When Did People First Start Drinking Coffee?

Almost everybody loves coffee. You probably drank coffee when you first woke up this morning, and there's a decent chance that you're sipping on some right now. Human beings didn't evolve with coffee beans in their mouths, however. At some point, somebody had to discover the miracle fruit ... and someone else had to craft it into the miracle beverage you enjoy today. 

Believe it or not, though, the first coffee lovers might've been goats.

See, much like humankind may have begun in Ethiopia, so did coffee. Back in the 9th century, according to Mental Floss, popular folklore says that an Ethiopian man named Kaldi noticed that his goats were acting funny: every time the animals ate a batch of delicious red cherries (coffee is a fruit, if you didn't know), they'd become weirdly energetic. Now, Kaldi was an observant man. So, he quickly deduced that the cherries were the cause of the freaky behavior, and tried them himself, perhaps making him the first man on Earth to learn about the crazy things caffeine does to your body. In a burst of caffeinated energy, Kaldi brought these fruits to the local religious leaders, who promptly condemned them, and threw them into the fire ... only to love the aroma so much, allegedly, that they gave them a second chance, mixing them with water to produce the first coffee beverages. Should've listened to Kaldi right away, fellas.

Great story. However, did this actually happen? 

Today, Ethiopia remains the land of coffee

It's hard to definitively say if the old Kaldi legend is true, but Ethiopia is definitely coffee's homeland, and it's possible some Ethiopians might've been eating coffee for centuries beforehand. These early caffeine aficionados preferred to mix their coffee cherries with butter and animal fat to produce natural protein bars. The first coffee beverages, according to PBS, were a wine drink made using fermented coffee pulp.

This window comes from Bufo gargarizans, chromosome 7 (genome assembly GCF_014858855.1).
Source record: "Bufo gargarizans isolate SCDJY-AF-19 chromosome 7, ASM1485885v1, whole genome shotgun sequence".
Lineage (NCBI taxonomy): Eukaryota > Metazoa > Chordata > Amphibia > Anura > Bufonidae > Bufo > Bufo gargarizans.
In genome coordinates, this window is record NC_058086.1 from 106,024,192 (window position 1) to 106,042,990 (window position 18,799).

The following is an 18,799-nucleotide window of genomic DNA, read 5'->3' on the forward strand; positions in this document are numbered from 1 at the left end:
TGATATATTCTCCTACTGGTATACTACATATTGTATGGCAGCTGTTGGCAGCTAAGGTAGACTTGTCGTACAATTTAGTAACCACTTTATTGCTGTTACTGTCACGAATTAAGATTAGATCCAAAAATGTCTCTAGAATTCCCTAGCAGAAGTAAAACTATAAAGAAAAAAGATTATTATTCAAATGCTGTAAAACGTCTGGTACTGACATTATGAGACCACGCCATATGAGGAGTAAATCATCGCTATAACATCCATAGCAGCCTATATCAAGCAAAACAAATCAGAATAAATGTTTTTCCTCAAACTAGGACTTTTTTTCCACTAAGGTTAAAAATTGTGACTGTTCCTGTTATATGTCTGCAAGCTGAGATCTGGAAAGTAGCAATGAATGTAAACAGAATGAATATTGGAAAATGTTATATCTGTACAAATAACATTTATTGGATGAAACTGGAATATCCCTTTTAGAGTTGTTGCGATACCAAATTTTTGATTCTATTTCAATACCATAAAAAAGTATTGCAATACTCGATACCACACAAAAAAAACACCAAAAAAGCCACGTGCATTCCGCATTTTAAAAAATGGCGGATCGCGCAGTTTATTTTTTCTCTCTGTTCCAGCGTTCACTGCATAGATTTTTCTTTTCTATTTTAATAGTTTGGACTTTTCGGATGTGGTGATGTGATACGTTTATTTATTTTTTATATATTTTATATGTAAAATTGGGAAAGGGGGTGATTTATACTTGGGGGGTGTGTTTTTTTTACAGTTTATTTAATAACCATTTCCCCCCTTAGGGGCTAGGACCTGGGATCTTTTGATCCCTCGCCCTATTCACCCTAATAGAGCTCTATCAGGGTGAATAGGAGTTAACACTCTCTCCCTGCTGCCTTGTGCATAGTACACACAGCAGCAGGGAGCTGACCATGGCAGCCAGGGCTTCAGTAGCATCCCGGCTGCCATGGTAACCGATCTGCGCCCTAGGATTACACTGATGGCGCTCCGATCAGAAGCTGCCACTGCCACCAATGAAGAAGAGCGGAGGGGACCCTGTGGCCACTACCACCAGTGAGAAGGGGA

It wasn't until the 13th century where modern roasted coffee became a thing, thanks to the Arabians: once the Muslim communities discovered these awesome Ethiopian fruits, they quickly marched them up north and experimented with brewing methods. After a few centuries, according to the National Coffee Association, the world's first coffee shops (then called qahveh khaneh) popped up in Turkey, Persia, Syria, and Egypt, and these locations became prime social hubs, much like the coffee shops of today. Europe didn't hop onto the coffee wagon until the 17th century, but even then, coffee was — like dragons, pentagrams, and everything else — pronounced demonic. Sigh. 

Anyhow, while Arabians brought coffee to the world, Ethiopia is where coffee began. Coffee continues to be a huge part of Ethiopian culture today, as twelve million Ethiopians grow and harvest coffee beans. Nowhere is coffee's influence more notable than in the famous Ethiopian coffee ceremony, described by HowStuffWorks, which is an ancient, elaborate ritual used to cement friendship, respect, and hospitality. So, not only did Ethiopia first "invent" coffee, but they still do it better than anyone else.